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Spectrum Management

Cognitive radio technologies offer new methods for spectrum management beyond simple collision avoidance.

Bruce Fette, Chief Scientist, Communication Networks Division, General Dynamics C4 Systems

The immediate interest to regulators in fielding cognitive radios is to provide new capabilities that support new methods and mechanisms for spectrum access and utilization now under consideration by international spectrum regulatory bodies. These new methodologies recognize that fixed assignment of a frequency to one purpose across huge geographic regions (often across entire countries) is quite inefficient.

Today, this type of frequency assignment results in severe underutilization of the precious and bounded spectrum resource. The Federal Communications Commission (FCC; for commercial applications) and the National Telecommuni­cations and Information Administration (NTIA; for federal applications) in the United States, as well as corresponding regulatory bodies of many other countries, are exploring the question of whether better spectrum utilization could be achieved given some intelligence in the radio and in the network infrastructure.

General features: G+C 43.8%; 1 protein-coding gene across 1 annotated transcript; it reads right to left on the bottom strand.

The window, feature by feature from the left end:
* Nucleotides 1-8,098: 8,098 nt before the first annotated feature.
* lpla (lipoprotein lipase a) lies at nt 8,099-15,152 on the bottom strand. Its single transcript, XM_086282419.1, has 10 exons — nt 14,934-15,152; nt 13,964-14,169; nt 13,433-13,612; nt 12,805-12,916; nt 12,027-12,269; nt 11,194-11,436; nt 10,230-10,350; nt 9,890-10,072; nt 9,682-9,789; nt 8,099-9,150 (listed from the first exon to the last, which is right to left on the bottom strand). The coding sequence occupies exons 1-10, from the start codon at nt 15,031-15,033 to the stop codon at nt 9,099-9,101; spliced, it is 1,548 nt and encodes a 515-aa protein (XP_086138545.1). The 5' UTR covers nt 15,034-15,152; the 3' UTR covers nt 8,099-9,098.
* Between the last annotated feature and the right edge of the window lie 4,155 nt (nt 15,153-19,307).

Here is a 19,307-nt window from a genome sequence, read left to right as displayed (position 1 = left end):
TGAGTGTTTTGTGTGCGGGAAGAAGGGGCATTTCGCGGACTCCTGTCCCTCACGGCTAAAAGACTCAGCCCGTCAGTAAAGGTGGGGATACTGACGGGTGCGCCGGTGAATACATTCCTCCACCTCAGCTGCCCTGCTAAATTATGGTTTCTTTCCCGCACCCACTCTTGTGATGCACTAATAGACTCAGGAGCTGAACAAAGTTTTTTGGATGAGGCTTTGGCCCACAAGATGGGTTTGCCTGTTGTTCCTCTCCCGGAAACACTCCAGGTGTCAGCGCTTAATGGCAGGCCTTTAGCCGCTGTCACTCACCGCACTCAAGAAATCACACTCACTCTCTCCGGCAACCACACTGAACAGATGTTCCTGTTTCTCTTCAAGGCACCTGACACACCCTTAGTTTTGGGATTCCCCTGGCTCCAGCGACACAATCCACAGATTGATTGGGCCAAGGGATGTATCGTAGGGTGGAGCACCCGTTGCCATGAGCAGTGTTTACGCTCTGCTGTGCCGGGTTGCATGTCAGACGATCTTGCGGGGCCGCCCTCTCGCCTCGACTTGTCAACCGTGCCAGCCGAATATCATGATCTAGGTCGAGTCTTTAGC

This interest also has led to developing new methods to manage spectrum access in which the regulator is not required to micromanage every application, every power level, antenna height, and waveform design. Indeed, the goal of mini­mizing interference with other systems with other purposes may be reasonably automated by the cognitive radio. With a cognitive radio, the regulator could define policies at a higher level, and expect the equipment and the infrastructure to resolve the details within well-defined practical boundary conditions such as available frequency, power, waveform, geography, and equipment capabilities. In addition, the radio is expected to utilize whatever etiquette or protocol defines cooperative performance for network membership.

In the United States, which has several broad classes of service, the FCC has held meetings with license holders, who have various objectives. There are license holders who retain their specific spectrum for public safety and for other such public purposes such as broadcast of AM, FM, and TV. There are license holders who purchased spectrum specifically for commercial telecommunications pur­poses. There are license holders for industrial applications, as well as those for special interests.

Many frequencies are allocated to more than one purpose. An example of this is a frequency allocated for remote control purposes—many garage door opener companies and automobile door lock companies have developed and deployed large quantities of products using these remote control frequencies. In addition, there are broad chunks of spectrum for which NTIA has defined frequency and waveform usage, and how the defense community will use spectrum in a process similar to that used by the FCC for commercial purposes.

Finally, there are spectrum commons and unlicensed blocks. In these frequen­cies, there is overlapping purpose among multiple users, waveforms, and geogra­phy. An example of spectrum commons is the 2.4 GHz band. The following sections touch on new methods for spectrum management, and how they lead to spectrum efficiency.